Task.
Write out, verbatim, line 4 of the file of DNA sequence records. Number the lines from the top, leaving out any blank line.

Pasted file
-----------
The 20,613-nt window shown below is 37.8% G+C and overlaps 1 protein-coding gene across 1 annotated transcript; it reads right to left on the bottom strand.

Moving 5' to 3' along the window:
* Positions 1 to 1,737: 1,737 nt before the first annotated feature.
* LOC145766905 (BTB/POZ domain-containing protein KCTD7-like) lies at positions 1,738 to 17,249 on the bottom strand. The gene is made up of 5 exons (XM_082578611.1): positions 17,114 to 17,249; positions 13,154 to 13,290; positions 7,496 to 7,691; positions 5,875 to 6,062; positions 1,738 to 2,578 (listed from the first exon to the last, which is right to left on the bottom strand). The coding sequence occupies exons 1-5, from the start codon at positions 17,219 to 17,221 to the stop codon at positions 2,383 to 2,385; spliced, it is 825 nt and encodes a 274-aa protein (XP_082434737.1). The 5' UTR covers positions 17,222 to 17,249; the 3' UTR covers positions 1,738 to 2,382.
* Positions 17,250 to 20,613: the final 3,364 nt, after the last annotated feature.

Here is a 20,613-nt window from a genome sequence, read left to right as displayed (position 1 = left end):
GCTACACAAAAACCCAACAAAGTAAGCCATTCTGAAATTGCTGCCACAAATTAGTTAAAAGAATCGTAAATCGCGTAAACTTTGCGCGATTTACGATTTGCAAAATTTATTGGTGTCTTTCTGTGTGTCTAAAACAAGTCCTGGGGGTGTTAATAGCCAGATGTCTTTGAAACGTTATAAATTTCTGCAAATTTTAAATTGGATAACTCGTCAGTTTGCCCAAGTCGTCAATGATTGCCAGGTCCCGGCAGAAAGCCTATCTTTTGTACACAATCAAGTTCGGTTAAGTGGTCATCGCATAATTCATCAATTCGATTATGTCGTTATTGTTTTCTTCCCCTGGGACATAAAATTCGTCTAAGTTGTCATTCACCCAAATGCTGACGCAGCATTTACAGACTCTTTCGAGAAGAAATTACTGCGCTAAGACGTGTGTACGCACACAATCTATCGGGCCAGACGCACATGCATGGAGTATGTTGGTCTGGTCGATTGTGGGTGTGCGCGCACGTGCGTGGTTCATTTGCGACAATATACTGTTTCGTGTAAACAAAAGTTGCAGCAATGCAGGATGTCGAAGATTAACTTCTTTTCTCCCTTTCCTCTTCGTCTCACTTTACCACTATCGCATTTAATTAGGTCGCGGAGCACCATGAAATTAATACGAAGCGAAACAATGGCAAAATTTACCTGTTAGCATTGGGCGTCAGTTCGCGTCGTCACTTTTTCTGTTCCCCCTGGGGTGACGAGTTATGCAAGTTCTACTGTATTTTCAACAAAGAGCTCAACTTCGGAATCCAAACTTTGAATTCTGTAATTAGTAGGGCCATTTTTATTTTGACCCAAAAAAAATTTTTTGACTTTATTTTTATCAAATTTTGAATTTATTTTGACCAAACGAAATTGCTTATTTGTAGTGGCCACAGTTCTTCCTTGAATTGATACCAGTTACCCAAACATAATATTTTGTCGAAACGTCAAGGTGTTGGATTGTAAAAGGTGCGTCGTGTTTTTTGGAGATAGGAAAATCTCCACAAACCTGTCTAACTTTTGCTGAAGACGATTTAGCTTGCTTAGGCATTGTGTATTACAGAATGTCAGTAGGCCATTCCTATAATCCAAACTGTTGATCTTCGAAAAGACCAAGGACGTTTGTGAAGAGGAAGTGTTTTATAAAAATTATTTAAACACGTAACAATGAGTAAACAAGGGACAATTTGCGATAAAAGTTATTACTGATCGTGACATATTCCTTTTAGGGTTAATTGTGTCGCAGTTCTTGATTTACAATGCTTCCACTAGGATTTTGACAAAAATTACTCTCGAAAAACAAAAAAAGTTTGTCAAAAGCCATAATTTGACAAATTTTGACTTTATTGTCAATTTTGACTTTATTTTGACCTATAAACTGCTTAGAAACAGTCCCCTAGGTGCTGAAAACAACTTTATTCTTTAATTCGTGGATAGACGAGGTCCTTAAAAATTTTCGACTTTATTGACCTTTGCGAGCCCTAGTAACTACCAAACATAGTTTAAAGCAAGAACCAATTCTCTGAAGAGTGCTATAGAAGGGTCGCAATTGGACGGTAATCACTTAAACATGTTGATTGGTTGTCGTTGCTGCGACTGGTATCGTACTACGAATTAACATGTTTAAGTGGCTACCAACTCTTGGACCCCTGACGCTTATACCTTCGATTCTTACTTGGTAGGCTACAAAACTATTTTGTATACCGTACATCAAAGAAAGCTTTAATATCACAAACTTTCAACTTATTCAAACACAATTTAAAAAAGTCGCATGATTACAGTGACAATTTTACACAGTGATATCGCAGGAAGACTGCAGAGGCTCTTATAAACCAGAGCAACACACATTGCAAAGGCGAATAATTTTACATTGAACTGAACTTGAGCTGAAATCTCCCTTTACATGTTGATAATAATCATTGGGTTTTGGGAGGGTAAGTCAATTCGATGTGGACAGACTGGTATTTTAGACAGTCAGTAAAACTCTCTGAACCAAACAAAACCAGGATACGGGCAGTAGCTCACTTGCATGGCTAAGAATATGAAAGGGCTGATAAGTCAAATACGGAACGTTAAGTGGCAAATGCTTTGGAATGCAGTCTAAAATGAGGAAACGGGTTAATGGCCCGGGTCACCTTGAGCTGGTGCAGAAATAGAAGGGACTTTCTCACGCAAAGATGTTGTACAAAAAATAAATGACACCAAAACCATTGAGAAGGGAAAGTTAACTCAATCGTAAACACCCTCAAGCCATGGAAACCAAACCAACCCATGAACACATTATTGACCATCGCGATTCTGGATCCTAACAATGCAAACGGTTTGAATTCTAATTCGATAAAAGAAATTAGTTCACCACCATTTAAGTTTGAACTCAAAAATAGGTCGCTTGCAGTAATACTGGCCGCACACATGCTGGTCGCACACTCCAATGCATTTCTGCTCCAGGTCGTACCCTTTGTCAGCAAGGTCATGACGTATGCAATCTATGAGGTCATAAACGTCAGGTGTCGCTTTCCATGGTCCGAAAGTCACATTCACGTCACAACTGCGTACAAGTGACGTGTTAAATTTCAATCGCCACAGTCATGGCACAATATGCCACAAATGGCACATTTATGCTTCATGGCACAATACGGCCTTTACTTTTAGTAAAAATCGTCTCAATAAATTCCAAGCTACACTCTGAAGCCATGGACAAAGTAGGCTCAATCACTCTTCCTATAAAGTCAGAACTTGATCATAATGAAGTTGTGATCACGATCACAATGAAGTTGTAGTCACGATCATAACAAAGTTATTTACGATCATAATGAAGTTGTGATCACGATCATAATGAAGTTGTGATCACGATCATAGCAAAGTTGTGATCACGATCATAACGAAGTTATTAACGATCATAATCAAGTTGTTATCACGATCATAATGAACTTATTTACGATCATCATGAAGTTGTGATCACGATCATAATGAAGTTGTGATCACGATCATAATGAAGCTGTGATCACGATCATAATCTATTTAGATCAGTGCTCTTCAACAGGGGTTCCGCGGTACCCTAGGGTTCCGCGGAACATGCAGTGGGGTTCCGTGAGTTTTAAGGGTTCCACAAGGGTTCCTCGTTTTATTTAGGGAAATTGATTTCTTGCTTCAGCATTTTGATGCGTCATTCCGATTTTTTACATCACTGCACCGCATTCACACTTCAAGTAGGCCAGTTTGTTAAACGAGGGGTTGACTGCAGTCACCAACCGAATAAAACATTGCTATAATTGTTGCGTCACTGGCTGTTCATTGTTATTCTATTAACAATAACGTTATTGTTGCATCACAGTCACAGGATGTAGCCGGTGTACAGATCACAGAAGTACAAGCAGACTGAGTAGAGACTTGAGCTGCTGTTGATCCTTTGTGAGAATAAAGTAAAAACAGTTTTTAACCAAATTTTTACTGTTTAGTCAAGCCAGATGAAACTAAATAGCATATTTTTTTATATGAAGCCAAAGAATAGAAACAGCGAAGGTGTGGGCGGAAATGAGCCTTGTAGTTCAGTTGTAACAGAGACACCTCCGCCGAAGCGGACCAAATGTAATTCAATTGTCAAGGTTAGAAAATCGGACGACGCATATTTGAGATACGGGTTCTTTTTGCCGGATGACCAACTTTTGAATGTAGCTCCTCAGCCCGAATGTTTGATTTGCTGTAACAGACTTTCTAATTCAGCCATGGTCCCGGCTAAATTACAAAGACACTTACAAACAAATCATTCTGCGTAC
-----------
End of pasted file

* LOC145766905 (BTB/POZ domain-containing protein KCTD7-like) lies at positions 1,738 to 17,249 on the bottom strand. The gene is made up of 5 exons (XM_082578611.1): positions 17,114 to 17,249; positions 13,154 to 13,290; positions 7,496 to 7,691; positions 5,875 to 6,062; positions 1,738 to 2,578 (listed from the first exon to the last, which is right to left on the bottom strand). The coding sequence occupies exons 1-5, from the start codon at positions 17,219 to 17,221 to the stop codon at positions 2,383 to 2,385; spliced, it is 825 nt and encodes a 274-aa protein (XP_082434737.1). The 5' UTR covers positions 17,222 to 17,249; the 3' UTR covers positions 1,738 to 2,382.